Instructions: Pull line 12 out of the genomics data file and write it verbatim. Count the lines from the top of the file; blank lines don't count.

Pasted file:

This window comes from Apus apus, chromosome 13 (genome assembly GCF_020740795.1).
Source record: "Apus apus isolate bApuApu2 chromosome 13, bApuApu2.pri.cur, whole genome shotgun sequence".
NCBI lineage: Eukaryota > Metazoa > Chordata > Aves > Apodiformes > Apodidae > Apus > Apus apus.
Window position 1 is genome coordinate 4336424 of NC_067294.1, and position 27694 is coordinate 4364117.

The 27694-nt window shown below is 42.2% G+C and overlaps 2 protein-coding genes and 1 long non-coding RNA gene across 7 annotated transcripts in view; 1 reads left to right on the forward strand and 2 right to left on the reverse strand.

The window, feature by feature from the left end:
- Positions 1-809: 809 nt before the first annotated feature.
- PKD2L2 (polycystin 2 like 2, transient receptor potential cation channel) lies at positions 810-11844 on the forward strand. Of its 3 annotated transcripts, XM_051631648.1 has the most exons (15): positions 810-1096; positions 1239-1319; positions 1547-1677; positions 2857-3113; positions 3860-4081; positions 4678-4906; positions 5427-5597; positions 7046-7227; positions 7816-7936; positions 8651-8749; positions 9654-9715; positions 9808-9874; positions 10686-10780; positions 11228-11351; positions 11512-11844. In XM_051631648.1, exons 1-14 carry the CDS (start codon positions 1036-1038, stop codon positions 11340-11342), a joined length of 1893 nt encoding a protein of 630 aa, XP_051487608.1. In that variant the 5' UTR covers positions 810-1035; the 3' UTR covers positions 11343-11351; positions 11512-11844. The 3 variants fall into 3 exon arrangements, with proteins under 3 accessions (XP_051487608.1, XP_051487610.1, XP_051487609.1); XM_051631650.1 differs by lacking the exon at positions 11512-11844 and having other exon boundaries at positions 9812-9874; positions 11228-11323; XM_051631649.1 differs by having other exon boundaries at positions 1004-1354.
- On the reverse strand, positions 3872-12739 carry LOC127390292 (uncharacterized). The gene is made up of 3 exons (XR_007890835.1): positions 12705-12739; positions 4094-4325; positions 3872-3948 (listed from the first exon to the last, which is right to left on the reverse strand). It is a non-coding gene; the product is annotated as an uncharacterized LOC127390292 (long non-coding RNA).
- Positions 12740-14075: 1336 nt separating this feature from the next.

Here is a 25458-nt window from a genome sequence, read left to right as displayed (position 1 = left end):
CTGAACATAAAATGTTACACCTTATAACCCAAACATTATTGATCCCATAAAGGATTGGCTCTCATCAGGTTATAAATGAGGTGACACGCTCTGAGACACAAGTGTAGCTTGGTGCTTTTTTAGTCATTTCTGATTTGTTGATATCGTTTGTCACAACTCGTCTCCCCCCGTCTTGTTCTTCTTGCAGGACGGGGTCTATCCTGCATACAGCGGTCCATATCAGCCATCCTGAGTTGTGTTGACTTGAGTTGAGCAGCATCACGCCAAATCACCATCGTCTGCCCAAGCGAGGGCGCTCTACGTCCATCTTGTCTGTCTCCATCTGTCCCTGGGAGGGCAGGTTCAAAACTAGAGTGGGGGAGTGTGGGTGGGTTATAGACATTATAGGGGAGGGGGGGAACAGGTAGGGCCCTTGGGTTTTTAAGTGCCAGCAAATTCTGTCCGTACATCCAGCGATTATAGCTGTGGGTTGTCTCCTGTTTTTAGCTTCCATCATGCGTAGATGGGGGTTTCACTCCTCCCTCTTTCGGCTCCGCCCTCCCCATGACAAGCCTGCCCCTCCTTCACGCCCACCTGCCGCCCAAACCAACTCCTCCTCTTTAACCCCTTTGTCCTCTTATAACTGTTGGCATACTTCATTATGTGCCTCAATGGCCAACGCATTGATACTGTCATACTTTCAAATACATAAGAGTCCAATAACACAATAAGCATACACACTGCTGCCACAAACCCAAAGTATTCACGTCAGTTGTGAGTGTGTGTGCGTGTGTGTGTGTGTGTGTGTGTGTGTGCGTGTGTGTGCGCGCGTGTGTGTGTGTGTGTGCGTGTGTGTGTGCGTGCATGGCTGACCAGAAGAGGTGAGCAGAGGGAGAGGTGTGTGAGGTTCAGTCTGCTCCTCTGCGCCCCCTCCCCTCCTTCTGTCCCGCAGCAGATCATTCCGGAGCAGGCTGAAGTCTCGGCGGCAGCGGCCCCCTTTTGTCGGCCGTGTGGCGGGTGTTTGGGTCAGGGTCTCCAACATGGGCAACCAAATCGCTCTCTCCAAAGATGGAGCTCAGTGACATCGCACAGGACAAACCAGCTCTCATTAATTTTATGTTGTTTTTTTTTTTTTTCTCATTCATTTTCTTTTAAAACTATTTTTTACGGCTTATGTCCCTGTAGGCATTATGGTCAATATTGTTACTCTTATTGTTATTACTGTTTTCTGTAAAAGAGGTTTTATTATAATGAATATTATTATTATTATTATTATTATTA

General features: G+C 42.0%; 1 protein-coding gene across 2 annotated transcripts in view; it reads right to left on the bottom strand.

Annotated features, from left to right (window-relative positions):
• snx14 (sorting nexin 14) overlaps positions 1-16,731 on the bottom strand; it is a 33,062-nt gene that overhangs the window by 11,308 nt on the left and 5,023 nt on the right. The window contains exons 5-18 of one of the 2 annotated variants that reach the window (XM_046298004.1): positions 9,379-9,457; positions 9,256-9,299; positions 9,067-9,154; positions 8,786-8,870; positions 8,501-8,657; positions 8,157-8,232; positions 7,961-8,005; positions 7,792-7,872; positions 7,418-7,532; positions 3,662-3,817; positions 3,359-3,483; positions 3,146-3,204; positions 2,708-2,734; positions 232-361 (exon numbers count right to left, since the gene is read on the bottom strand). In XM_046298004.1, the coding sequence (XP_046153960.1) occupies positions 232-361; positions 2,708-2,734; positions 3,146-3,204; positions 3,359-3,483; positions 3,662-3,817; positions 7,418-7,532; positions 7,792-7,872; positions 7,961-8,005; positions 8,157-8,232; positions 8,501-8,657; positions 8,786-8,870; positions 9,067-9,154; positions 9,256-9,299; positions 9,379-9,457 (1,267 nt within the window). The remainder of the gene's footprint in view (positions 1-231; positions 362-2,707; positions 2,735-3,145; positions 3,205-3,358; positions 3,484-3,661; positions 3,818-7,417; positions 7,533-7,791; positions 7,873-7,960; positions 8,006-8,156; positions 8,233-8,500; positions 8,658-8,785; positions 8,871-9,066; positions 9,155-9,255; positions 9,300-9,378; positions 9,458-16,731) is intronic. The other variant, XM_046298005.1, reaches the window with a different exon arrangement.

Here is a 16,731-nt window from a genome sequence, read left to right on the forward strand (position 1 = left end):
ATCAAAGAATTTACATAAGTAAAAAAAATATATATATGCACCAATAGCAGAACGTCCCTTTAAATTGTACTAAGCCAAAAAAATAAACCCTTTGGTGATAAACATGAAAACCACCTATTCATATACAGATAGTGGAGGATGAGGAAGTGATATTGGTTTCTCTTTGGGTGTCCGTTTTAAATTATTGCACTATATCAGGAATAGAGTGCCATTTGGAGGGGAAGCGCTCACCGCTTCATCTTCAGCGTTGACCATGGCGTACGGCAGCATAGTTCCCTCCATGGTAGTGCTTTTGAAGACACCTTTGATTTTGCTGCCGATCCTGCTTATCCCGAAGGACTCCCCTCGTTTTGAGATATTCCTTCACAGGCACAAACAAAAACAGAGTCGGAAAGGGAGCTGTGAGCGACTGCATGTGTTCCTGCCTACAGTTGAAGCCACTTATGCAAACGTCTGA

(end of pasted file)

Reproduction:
CTGAACATAAAATGTTACACCTTATAACCCAAACATTATTGATCCCATAAAGGATTGGCTCTCATCAGGTTATAAATGAGGTGACACGCTCTGAGACACAAGTGTAGCTTGGTGCTTTTTTAGTCATTTCTGATTTGTTGATATCGTTTGTCACAACTCGTCTCCCCCCGTCTTGTTCTTCTTGCAGGACGGGGTCTATCCTGCATACAGCGGTCCATATCAGCCATCCTGAGTTGTGTTGACTTGAGTTGAGCAGCATCACGCCAAATCACCATCGTCTGCCCAAGCGAGGGCGCTCTACGTCCATCTTGTCTGTCTCCATCTGTCCCTGGGAGGGCAGGTTCAAAACTAGAGTGGGGGAGTGTGGGTGGGTTATAGACATTATAGGGGAGGGGGGGAACAGGTAGGGCCCTTGGGTTTTTAAGTGCCAGCAAATTCTGTCCGTACATCCAGCGATTATAGCTGTGGGTTGTCTCCTGTTTTTAGCTTCCATCATGCGTAGATGGGGGTTTCACTCCTCCCTCTTTCGGCTCCGCCCTCCCCATGACAAGCCTGCCCCTCCTTCACGCCCACCTGCCGCCCAAACCAACTCCTCCTCTTTAACCCCTTTGTCCTCTTATAACTGTTGGCATACTTCATTATGTGCCTCAATGGCCAACGCATTGATACTGTCATACTTTCAAATACATAAGAGTCCAATAACACAATAAGCATACACACTGCTGCCACAAACCCAAAGTATTCACGTCAGTTGTGAGTGTGTGTGCGTGTGTGTGTGTGTGTGTGTGTGTGTGCGTGTGTGTGCGCGCGTGTGTGTGTGTGTGTGCGTGTGTGTGTGCGTGCATGGCTGACCAGAAGAGGTGAGCAGAGGGAGAGGTGTGTGAGGTTCAGTCTGCTCCTCTGCGCCCCCTCCCCTCCTTCTGTCCCGCAGCAGATCATTCCGGAGCAGGCTGAAGTCTCGGCGGCAGCGGCCCCCTTTTGTCGGCCGTGTGGCGGGTGTTTGGGTCAGGGTCTCCAACATGGGCAACCAAATCGCTCTCTCCAAAGATGGAGCTCAGTGACATCGCACAGGACAAACCAGCTCTCATTAATTTTATGTTGTTTTTTTTTTTTTTCTCATTCATTTTCTTTTAAAACTATTTTTTACGGCTTATGTCCCTGTAGGCATTATGGTCAATATTGTTACTCTTATTGTTATTACTGTTTTCTGTAAAAGAGGTTTTATTATAATGAATATTATTATTATTATTATTATTATTA